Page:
If you are interested in blogging or want to promote your book, please contact E. B. Davis at writerswhokill@gmail.com.


June Interviews

6/02 Terrie Moran, Murder She Wrote: Killing in a Koi Pond

6/09 Connie Berry, The Art of Betrayal

6/16 Kathleen Kalb, A Final Finale or A Fatal First Night

6/23 Jackie Layton, Bag of Bones: A Low Country Dog Walker Mystery

6/30 Mary Keliikoa, Denied


Saturday WWK Bloggers

6/12 Jennifer J. Chow

6/26 Kait Carson


Guest Blogs

6/05 Samantha Downing

6/19 Lynn Johanson













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E. B. Davis's "The Pearl Necklace" will appear in the new SinC Guppy anthology The Fish That Got Away to be released in July by Wildside Press. The anthology was edited by Linda Rodriguez. It will be released on June 21st.


Paula Gail Benson's monologue "Beloved Husband," from the perspective of Norton Baskin the second husband of Marjorie Kinan Rawlings (who wrote The Yearling and Cross Creek), appears in the Red Penguin Collection's An Empty Stage (released March 28, 2021).


Martha Reed's "Death by GPS" will appear in the Spring 2021 issue of Suspense Magazine, which will be released in the second week of April. Congratulations, Martha!


Susan Van Kirk has a new audiobook, A Death at Tippitt Pond, that will be released this month. Marry in Haste will be released in May by Harlequin Worldwide Mystery, as will Death Takes No Bribes in September. Congratulations, Susan.


Congratulations to Martha Reed. Her short story, "The Honor Thief" was chosen for the 2021 Bouchercon Anthology, This Time For Sure. Hank Phillippi Ryan will edit the volume, which will be released in August at the time of the convention.


Margaret S. Hamilton's short story, "Killer Weeds," appears in the January 20 edition of Texas Gardener's Seeds: From Our Garden to Yours. Congratulations, Margaret, who, if you follow Facebook know, is a superb gardener herself!


Congratulations to Paula Gail Benson whose "Reputation or Soul" has been chosen for Malice Domestic 16: Mystery Most Diabolical anthology to be released this spring.


KM Rockwood's "Stay Safe--Very Safe" appears in this year's 2020 BOULD anthology. Congratulations, KM!


Annette Dashofy signed with agent Dawn Dowdle of the Blue Ridge Literary Agency. Congratulations, Annette!

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Friday, February 9, 2018

Killer in the Rain by Raymond Chandler: A review by Warren Bull





Killer in the Rain by Raymond Chandler: A review by Warren Bull

image from pixabay

This collection of eight stories includes the ones Chandler called “cannibalized” becaused he used 

parts of them in his novels. The used parts vary from single scenes to long passages. He often took 

from more than one short story in one novel. It’s fun to see how characters and elements are changed 

in the novels.  Some are extensions help clarify what it is only hinted at in the stories.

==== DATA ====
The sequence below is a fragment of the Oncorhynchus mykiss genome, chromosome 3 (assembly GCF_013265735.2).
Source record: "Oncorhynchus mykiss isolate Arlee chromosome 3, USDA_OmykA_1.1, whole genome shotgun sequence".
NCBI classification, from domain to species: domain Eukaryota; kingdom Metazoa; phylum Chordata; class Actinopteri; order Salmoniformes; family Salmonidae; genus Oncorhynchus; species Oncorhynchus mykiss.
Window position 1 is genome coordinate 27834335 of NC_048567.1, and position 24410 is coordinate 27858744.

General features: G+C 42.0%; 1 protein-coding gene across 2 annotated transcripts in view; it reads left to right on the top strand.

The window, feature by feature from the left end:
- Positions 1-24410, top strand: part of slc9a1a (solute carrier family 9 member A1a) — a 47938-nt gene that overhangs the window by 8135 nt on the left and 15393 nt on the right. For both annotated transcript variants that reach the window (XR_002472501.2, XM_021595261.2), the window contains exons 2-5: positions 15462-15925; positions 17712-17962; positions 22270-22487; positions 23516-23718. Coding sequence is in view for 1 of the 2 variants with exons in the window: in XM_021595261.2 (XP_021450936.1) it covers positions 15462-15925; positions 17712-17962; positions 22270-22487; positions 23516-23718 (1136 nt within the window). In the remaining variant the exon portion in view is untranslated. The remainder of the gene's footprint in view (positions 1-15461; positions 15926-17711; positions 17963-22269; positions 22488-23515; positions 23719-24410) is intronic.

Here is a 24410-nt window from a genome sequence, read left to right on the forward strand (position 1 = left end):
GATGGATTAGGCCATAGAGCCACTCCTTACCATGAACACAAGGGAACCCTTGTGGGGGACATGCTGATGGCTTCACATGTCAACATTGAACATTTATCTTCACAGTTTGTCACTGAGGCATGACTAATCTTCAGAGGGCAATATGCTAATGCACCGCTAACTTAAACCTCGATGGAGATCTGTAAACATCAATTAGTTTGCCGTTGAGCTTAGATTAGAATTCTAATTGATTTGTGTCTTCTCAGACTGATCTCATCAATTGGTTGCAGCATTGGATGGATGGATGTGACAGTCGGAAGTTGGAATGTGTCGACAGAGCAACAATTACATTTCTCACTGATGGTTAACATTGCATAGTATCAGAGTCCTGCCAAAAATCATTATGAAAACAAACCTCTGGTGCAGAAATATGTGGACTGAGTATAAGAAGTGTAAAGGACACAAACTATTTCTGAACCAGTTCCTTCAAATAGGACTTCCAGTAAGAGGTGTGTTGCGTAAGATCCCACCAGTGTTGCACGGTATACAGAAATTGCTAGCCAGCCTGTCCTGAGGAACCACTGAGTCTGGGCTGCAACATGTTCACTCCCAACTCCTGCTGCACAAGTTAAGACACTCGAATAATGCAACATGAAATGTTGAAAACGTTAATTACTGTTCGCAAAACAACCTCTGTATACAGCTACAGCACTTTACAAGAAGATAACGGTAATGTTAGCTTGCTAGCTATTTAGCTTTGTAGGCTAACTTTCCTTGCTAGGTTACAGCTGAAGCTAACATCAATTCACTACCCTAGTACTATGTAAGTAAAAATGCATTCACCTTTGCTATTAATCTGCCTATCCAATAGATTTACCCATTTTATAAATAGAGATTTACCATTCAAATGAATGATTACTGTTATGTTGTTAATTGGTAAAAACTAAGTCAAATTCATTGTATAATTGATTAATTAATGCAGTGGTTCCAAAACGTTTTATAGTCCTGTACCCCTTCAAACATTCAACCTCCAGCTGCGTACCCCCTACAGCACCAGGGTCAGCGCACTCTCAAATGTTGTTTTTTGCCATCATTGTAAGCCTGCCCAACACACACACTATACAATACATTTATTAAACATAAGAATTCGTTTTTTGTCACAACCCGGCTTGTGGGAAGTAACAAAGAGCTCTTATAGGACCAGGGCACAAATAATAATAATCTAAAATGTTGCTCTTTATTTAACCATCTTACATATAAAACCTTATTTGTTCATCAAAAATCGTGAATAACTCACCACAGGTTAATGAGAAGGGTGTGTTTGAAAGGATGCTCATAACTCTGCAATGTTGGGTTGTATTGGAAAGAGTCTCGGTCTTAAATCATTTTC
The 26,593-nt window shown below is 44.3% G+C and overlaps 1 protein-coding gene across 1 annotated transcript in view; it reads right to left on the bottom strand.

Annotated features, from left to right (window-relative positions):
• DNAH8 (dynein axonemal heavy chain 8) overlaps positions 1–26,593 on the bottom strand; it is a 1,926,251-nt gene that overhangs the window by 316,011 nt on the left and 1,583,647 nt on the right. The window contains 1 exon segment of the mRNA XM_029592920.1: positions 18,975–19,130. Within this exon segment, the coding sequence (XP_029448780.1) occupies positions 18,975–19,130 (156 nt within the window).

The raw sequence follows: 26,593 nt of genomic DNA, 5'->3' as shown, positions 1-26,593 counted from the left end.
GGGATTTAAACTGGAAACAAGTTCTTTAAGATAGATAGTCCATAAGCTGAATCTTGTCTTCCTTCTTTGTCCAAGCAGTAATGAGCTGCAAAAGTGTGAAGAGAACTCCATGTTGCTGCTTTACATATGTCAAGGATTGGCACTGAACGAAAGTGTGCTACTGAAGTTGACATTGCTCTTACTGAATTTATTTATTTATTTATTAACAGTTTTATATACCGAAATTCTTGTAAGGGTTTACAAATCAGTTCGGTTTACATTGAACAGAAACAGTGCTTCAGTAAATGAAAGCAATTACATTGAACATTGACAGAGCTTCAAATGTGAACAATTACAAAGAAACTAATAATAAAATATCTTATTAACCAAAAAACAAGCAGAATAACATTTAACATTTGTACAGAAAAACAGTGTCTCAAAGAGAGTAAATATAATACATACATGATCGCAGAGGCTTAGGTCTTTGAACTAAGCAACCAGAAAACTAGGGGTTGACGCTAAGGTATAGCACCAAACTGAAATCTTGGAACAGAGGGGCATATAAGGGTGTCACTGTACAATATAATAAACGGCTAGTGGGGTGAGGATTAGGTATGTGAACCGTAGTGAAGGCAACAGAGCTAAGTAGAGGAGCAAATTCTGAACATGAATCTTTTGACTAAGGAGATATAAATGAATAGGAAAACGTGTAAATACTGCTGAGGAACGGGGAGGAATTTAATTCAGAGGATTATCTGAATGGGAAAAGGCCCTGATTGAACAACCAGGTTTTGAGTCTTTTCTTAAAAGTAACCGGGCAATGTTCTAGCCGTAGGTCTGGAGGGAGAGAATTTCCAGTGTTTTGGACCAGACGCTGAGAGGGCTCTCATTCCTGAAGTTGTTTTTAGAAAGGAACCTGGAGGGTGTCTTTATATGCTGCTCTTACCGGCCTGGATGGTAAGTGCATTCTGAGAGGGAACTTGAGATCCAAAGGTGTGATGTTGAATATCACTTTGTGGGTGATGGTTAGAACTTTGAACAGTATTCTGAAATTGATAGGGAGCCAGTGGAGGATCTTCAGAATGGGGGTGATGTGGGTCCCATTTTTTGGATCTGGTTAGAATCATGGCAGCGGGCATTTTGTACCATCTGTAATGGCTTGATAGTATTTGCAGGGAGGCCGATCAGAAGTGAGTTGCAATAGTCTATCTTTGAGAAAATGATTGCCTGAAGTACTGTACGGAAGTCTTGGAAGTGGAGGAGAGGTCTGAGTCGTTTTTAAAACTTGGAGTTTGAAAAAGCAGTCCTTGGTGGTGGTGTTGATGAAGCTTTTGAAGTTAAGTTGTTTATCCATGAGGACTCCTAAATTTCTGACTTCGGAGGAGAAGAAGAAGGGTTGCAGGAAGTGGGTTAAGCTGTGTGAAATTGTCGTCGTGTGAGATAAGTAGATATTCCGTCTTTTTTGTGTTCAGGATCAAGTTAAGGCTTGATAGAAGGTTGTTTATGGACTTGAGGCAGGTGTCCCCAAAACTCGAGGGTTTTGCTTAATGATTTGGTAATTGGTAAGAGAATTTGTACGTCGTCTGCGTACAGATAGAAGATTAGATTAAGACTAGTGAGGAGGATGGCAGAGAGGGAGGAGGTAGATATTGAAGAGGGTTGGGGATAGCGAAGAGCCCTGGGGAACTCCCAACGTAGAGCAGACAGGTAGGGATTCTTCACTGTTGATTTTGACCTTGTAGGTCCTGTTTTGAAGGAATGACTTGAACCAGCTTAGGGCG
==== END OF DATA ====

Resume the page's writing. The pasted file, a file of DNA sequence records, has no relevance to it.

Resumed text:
The short stories stand very well on their own even though the PI has not yet evolved into Phillip 

Marlowe.  The protagonist is nameless in the first story.  In later stories he is Carmady, John Dalmas 

and John Evans. By whatever name, the hero’s mission is to protect the weak and innocent. He makes 

sure justice is done one way or another. He is brave and he is more interested in cleaning up messes 

than in making money.



There is action. So much action in so few words it sometimes leaves the plots in second place. But 

they are well worth reading. 


Chandler has a memorable way with analogies and descriptions. 


Here is an example, in the short story Curtains: “The air steamed. The walls and ceiling of the glass 

house dripped. In the halflight enormous tropical plants spread their blooms and branches all over the 

place, and the smell of them was almost as overpowering as the smell of boiling alcohol.”


Here is the same scene adapted for The Big Sleep: The air was thick, wet, steamy and larded with the 

cloying smell of tropical orchards in bloom. The glass walls and roof were heavily misted with big 

drops of moisture splashed down on the plants. The light had an unreal greenish colour, like light 

filtered through an aquarium tank. The plants filled the place, a forest if them, with nasty, meaty 

leaves and stalks like the newly washed fingers of dead men. They smelled as overpowering as 

boiling alcohol under a blanket.”


Although longer, the writing is more intense with not one extra word.



It is clear why Chandler holds a unique place in mystery writing. I recommend the book very highly.

6 comments:

Kait said...

Wow, what a vivid description, I can feel the humidity. Going to have to look up the nameless protagonist story. Interesting concept.

KM Rockwood said...

This shows us one of the reasons Chandler is such a classic!

I often view short stories as "sketches" for other works, the way an artist may, for instance, draw a bridge planned for a bigger piece in various lights & from various angles. It helps give a feel for characters, settings and scenes.

Margaret S. Hamilton said...

Love the hot house description!

I create new characters in a short story and may bring them back in a future work.

Grace Topping said...

Warren, I've followed so many of your recommendations that I guess a Chandler book will be one of my next books. Thanks for the recommendations.

Gloria Alden said...

Warren, I have to put that book on my list to read, too.

Lori L. Robinett said...

Intriguing review. Several of my novels began as nuggets in short stories. So interesting to see the way Chandler's seeds turned into more. Thanks!